Figure 19.4. The Classes of the Directory Server Schema

graphics/19fig04.gif

We are left to decide how the parent-child relationships of the DOM tree are implemented. We could use distinguished names. The childNodes relationship between elements can be realized through a corresponding multivalued attribute at the class xmlnode. Because we already have the LDAP directory information tree, we can also map the DOM tree to it. We do not have to implement the tree using relations, as it is necessary with object-oriented databases via the childnodes association. We can rely on the directory information tree that is built by the form of the distinguished names. Therefore the base class xmlnode is given an additional attribute XMLid that contains a number and thus retains the order of the subelements. This id at the same time will form the relative distinguished name of the entry.

An XML document is now mapped to the directory information tree so that?modeled on the DOM tree?the element entries form the inner nodes, while all others become leaves. Figure 19.5 shows the directory information tree for the XML document from the example document of Listing 19.2. Every entry in the directory server is positioned in the directory information tree. It consists of the attribute values that are defined by its class. The personnel element is entered in the tree under the nodes with the distinguished name ou=xml. It has the following attribute values:

XMLname = personnel,
XMLvalue = null,
XMLtype = Element,
XMLid = 1
Figure 19.5. The Directory Information Tree for the Example Document

graphics/19fig05.gif

Thus the entry is given the distinguished name XMLid=1, ou=xml.

The course element, which is subsumed under the professor element as the third element after name and telephone, is given the value 3 as its XMLid and therefore the distinguished name

XMLid=3,XMLid=1,XMLid=1,ou=xml.

The attribute personnelNo obtains its name as a value of XMLid. It is subsumed under the professor element and therefore has the distinguished name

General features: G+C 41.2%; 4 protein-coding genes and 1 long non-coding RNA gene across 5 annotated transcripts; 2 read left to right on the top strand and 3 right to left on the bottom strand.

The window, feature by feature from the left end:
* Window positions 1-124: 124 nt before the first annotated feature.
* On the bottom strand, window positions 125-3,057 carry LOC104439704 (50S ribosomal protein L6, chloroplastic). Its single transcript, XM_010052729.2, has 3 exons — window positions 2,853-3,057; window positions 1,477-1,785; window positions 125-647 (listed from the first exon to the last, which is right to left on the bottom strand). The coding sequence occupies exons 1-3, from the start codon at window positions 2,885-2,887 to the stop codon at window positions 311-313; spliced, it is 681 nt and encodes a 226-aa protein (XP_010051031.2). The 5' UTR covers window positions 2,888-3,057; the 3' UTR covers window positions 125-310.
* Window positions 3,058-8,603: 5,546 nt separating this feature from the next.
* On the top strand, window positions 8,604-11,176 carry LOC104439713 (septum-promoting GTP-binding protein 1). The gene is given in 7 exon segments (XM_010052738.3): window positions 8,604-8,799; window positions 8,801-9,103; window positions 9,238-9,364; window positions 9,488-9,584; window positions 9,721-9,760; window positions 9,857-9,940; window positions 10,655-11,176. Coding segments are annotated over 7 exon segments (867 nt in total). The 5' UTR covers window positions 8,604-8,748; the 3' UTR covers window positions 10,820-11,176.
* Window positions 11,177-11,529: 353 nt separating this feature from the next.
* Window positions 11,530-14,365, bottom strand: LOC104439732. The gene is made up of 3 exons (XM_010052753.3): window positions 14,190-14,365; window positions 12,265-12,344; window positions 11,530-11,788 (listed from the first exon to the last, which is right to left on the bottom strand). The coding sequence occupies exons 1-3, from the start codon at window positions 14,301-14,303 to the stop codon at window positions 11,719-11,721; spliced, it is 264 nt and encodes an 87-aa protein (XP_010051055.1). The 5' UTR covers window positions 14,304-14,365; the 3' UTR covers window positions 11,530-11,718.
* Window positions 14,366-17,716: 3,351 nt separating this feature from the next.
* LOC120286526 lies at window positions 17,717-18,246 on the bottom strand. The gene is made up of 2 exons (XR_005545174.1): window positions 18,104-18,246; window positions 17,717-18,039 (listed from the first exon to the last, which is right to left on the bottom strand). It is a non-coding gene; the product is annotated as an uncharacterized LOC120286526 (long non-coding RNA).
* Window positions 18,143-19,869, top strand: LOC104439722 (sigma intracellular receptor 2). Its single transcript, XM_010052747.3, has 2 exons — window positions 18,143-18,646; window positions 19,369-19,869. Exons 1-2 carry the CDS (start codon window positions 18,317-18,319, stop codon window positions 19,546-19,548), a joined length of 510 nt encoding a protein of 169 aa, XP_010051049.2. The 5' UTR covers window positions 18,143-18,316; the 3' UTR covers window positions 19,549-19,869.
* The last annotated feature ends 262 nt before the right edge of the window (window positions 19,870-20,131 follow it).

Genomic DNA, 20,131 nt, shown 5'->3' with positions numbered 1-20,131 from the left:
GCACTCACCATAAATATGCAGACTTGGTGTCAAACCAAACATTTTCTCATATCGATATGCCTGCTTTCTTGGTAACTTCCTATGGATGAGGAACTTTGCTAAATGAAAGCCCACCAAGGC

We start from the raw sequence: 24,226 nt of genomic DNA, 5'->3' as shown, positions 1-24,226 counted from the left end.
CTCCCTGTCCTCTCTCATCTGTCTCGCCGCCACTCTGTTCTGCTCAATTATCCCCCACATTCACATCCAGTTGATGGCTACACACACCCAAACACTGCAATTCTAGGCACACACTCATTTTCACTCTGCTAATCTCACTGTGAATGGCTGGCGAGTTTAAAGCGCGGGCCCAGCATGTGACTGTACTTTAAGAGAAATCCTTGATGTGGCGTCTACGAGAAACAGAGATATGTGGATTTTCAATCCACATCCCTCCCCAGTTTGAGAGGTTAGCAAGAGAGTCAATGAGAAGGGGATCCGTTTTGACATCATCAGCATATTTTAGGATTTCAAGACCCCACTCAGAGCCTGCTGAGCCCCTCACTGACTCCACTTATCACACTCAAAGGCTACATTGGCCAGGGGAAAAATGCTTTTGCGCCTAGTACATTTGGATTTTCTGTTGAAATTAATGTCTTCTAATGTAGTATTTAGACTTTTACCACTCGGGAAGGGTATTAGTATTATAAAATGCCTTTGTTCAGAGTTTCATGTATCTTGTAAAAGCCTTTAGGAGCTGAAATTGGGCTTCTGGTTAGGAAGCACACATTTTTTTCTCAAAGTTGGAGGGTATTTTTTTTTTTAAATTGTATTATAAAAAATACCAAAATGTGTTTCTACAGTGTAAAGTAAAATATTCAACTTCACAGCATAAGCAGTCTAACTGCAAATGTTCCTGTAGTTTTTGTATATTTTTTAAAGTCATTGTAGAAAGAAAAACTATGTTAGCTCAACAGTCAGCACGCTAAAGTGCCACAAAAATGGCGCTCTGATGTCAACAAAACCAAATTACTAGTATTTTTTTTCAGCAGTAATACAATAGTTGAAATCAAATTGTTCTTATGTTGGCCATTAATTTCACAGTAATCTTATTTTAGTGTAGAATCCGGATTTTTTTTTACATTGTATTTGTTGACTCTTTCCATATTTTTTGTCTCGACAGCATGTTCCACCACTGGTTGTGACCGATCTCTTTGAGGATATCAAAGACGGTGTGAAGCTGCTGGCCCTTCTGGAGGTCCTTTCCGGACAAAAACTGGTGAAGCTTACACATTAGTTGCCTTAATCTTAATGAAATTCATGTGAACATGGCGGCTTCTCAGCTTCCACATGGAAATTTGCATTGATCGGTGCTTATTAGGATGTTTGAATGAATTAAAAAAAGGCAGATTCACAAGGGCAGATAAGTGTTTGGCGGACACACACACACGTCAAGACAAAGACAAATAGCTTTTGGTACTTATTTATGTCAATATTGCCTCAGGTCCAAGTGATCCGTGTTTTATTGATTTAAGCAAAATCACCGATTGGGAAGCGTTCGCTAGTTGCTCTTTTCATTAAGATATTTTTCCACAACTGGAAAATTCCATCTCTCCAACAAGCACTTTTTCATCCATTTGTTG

XMLid=personnelNo,XMLid=1,XMLid=1,ou=xml.

The ordering number given to every entry by the attribute XMLid contributes to its distinguished name. This allows it to retain the sequence of the elements, comments, and text parts. The value for the XMLid is assigned, and from its position in the tree and the XMLid, a new distinguished name is formed.

Because of the nontyped DOM implementation, a parser must validate the XML document, create the DOM tree, and allow access to the root of the DOM tree that represents the document. Starting at the root, the tree is then traversed completely. While doing so, the type is determined for every node, the corresponding LDAP entry is created with a distinguished name, the rest of the attribute values of the entry are set, and the entry is stored into the directory server. Then its child nodes are processed.

19.3.4 Native XML Databases

Finally, we should have a look at native XML databases, which are specialized to store and process XML documents. The database system we use has to know the DTD. From the DTD, it creates a database schema. Using a Java API, the XML document has to be parsed with the integrated DOM parser, which returns a reference to the root object. This root object will then be inserted into the database.